• Total more than $100 at a post-secondary school level paid to a university, college, or other educational institution in Canada;
  • Total more than $100 for a student who is at least 16 years old at the end of the taxation year with skills for (or improve the student’s skills in) an occupation, paid to an educational institution in Canada certified by the Minister of Human Resources Development;
  • Total more than $100 at a university, college or other educational institution in the United States to which a student living near the Canada-U.S. border commutes; or
  • Are for full time courses at a university outside Canada that last for at least 13 consecutive weeks and lead to a degree.

You cannot claim any amount less than $100 for the year or the costs of books, room and board, or student association fees. Otherwise, you can claim total fees. This could also include the cost of courses and seminars related to your work. Individuals taking courses as a condition of their job can claim the costs as an employment expense rather than as a tax credit.

The tuition tax credit may be claimed whether the students or the company pays the fees. However, if your business pays for or reimburses employees for all or a portion of their tuition, they may claim the credit only if the amount is included as a taxable benefit.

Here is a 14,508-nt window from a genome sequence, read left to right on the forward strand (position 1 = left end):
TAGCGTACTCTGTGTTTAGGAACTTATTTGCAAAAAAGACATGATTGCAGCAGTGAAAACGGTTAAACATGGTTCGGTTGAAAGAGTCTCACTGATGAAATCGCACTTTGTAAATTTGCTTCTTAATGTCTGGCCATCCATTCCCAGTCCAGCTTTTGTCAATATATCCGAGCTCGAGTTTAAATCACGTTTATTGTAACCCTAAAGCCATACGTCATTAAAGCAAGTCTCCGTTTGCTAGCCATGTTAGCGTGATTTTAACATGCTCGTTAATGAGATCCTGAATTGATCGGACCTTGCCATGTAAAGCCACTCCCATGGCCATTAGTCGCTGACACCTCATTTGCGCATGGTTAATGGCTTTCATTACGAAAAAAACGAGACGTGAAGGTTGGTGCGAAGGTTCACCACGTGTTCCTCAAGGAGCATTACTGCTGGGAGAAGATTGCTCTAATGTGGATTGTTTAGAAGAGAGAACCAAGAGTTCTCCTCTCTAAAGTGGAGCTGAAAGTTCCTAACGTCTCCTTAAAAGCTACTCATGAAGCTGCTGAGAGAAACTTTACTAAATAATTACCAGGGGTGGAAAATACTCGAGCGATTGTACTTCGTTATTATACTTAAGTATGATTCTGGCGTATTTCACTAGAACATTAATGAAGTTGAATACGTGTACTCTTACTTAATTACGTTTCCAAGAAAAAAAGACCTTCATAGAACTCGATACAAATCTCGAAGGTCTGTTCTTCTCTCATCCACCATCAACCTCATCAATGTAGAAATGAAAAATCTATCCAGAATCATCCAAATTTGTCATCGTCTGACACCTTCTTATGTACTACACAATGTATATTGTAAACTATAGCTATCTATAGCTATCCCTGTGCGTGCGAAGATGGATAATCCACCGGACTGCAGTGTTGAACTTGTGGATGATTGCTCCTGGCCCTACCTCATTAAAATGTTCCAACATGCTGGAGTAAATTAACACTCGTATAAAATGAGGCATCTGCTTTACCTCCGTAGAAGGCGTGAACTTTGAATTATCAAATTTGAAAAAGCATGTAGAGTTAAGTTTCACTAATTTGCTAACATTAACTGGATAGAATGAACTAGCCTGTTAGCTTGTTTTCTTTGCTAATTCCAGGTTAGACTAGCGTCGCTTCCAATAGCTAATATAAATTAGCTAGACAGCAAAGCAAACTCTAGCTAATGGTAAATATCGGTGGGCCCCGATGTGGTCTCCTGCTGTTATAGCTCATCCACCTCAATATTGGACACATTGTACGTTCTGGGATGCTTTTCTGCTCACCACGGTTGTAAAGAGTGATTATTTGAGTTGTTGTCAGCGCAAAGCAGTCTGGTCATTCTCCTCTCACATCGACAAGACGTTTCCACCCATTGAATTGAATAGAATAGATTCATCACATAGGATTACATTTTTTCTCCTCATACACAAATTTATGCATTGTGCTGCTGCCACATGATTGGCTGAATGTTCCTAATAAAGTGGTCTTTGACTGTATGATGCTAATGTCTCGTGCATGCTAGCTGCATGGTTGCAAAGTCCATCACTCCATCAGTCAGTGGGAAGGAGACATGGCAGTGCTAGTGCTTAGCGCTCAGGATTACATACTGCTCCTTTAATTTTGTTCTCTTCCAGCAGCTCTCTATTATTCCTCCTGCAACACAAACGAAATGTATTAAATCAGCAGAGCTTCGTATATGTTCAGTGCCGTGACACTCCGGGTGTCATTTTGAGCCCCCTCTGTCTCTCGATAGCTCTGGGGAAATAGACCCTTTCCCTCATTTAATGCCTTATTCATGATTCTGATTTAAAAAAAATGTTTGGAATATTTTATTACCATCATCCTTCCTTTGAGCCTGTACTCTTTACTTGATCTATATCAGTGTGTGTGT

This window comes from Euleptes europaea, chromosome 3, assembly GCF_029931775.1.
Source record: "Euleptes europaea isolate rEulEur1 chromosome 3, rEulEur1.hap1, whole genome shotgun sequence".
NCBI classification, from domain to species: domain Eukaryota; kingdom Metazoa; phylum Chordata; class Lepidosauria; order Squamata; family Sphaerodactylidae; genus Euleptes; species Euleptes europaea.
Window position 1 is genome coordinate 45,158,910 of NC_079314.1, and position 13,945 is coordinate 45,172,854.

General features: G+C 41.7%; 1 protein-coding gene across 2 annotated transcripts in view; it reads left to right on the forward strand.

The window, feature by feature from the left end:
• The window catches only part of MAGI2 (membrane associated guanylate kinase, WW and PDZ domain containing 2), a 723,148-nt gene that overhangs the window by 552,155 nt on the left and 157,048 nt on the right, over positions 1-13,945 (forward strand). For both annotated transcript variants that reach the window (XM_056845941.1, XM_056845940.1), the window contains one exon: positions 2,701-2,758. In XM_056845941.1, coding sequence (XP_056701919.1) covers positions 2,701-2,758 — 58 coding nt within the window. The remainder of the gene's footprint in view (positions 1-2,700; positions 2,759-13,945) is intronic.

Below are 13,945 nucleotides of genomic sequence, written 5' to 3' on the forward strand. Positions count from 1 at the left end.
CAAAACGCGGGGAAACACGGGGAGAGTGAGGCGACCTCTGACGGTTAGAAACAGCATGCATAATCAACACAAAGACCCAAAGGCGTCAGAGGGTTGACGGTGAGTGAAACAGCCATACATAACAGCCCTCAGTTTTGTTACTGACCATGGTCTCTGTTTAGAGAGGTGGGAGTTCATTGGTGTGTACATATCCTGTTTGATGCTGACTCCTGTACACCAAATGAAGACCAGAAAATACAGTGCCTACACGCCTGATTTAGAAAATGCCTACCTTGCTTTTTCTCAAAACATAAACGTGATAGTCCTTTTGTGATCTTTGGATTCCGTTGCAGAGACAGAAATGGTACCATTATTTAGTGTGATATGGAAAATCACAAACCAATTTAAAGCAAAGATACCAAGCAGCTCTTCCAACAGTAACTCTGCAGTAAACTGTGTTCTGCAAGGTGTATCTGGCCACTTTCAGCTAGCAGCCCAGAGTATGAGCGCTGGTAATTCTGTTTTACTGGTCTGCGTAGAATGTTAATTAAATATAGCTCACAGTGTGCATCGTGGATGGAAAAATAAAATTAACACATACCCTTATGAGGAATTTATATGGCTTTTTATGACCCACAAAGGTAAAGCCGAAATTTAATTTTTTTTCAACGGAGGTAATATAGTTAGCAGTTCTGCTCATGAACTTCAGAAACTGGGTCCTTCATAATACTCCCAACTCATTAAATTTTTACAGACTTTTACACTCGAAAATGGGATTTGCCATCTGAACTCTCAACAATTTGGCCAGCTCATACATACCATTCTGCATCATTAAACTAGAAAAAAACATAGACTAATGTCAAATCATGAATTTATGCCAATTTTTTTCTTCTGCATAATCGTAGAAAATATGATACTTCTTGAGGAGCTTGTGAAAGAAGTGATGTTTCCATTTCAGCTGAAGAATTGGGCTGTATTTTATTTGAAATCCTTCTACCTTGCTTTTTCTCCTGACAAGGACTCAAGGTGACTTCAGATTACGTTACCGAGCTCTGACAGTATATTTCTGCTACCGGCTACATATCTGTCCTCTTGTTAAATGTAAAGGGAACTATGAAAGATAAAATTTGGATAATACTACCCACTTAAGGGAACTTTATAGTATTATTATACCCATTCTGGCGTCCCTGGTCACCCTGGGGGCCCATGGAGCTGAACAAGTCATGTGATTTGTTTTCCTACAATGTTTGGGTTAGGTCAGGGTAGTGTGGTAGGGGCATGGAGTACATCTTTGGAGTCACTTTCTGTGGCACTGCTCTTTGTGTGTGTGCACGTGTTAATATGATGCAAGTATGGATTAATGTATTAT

An education amount tax credit and a textbook credit can be claimed for each whole or part month in which a taxpayer was enrolled in a qualifying program. The amount of credits varies depending on whether the person was a full-time or part-time student. Individuals may claim the full-time credit if they attended only part-time and are eligible for the disability tax credit or would be eligible for the credit except that their disability is not severe and prolonged.

Unused Credits and Lifelong Learning

Unused tuition, education and textbook credits may be carried forward indefinitely to offset future income, or may be transferred to a spouse or common-law partner or to a parent or grandparent of you or your spouse or partner. The transfer of costs should not exceed more than the individuals can use on their tax returns. Any excess costs then can be carried forward.

If you have a Registered Retirement Savings Plan (RRSP), you may withdraw money tax-free to pay for qualifying full-time education and training for yourself or your spouse or common-law partner. However, you cannot withdraw money for both at the same time. If you are disabled, you can use the plan for both full-time and part-time education and training.

You may participate in the Lifelong Learning Plan as many times as you want, but you may not begin a new plan before the end of the year in which all previous withdrawals are repaid.

Consult with your accountant for more details.